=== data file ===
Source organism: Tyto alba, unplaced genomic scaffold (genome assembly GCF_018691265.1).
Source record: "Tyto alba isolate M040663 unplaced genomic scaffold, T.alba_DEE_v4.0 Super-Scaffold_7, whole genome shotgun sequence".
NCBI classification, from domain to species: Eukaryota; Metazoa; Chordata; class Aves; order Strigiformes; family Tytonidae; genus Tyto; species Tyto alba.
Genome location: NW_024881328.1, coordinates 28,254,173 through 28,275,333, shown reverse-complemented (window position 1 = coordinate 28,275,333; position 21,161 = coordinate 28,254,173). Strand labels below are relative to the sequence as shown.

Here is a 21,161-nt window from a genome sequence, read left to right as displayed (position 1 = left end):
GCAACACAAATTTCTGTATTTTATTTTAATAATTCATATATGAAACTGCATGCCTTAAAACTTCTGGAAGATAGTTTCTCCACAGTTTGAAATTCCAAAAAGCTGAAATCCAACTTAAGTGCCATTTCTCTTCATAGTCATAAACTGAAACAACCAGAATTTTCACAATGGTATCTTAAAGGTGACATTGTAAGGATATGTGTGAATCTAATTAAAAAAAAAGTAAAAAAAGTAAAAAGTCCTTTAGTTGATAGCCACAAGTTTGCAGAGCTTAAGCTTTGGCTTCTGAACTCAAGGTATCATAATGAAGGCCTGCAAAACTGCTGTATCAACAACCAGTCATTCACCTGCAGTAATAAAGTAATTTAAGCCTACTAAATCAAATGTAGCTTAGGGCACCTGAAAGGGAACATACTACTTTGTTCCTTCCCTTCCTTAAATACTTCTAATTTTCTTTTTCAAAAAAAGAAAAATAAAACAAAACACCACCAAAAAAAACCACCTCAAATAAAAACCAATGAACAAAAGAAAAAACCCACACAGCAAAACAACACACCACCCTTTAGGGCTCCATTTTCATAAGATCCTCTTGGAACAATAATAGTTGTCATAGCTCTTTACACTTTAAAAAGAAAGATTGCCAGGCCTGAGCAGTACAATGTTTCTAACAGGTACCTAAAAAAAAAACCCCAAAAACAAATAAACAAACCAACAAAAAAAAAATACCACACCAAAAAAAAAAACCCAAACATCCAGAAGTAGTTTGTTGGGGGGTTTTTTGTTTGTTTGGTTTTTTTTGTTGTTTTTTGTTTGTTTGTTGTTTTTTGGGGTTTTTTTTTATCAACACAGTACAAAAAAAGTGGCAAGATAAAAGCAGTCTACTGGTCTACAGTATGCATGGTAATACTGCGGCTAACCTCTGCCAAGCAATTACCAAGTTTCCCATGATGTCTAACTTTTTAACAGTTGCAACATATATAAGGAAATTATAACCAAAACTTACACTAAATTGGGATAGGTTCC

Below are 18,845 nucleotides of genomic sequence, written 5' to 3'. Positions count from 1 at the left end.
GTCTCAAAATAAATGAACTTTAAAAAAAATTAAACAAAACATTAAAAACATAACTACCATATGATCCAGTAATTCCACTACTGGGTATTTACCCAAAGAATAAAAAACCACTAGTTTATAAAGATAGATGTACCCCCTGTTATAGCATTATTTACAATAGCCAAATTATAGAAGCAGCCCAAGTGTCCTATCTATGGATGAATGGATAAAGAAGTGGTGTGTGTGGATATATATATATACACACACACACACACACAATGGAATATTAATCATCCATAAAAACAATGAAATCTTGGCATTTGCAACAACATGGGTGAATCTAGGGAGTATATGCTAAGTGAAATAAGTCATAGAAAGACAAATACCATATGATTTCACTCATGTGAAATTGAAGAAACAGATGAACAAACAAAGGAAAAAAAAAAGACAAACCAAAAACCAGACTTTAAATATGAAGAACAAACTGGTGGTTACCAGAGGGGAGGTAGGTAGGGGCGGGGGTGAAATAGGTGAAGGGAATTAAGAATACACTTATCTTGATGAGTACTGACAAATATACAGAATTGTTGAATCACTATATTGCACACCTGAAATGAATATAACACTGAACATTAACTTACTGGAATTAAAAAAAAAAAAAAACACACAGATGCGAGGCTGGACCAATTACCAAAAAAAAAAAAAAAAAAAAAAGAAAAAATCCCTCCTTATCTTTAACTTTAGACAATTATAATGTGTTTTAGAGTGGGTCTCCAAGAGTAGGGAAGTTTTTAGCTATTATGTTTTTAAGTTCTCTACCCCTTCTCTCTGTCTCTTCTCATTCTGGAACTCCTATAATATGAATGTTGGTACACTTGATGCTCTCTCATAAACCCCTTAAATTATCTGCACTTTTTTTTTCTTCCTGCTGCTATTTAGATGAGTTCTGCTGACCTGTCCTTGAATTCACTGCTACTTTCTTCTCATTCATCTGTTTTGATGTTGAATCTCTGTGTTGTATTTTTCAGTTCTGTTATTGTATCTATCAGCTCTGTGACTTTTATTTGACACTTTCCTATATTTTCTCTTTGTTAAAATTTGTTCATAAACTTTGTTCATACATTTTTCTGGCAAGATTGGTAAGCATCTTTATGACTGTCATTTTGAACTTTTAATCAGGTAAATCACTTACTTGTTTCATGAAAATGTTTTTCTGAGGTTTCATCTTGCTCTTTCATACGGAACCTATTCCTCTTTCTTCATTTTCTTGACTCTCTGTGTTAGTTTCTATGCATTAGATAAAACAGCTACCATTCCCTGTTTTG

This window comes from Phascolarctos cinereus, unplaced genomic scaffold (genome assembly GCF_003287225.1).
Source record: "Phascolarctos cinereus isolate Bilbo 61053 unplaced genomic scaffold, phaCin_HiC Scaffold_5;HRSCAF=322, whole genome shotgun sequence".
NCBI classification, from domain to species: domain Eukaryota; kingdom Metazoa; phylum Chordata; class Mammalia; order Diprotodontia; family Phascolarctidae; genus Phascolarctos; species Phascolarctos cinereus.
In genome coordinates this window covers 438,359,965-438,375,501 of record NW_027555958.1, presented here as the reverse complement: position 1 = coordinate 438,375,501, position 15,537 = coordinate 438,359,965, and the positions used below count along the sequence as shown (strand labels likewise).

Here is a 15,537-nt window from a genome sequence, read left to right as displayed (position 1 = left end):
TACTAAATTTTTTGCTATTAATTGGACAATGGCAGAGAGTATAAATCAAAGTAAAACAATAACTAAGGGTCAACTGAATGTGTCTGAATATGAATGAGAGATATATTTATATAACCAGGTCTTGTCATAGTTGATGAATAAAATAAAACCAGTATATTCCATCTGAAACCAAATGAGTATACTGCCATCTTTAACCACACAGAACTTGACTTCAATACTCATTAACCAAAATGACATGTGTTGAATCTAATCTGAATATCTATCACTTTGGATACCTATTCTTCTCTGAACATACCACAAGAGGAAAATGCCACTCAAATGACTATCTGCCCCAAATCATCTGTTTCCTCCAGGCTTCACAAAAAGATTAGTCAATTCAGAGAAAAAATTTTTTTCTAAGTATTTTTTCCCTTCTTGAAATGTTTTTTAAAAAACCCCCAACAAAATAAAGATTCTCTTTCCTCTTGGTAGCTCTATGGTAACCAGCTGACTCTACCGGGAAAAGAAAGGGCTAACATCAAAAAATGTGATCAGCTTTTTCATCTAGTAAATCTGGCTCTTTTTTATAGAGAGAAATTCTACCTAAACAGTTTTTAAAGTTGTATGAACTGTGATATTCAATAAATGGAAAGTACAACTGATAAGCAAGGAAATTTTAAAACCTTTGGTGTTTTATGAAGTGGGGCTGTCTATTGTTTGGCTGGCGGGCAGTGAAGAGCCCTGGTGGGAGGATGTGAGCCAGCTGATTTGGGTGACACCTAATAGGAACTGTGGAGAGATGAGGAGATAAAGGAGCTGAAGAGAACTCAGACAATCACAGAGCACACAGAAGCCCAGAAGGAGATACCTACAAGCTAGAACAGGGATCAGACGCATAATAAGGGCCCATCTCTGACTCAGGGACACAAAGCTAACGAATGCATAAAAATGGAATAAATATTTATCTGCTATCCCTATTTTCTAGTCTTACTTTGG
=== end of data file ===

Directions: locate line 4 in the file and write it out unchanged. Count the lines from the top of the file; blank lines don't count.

Genome location: NW_024881328.1, coordinates 28,254,173 through 28,275,333, shown reverse-complemented (window position 1 = coordinate 28,275,333; position 21,161 = coordinate 28,254,173). Strand labels below are relative to the sequence as shown.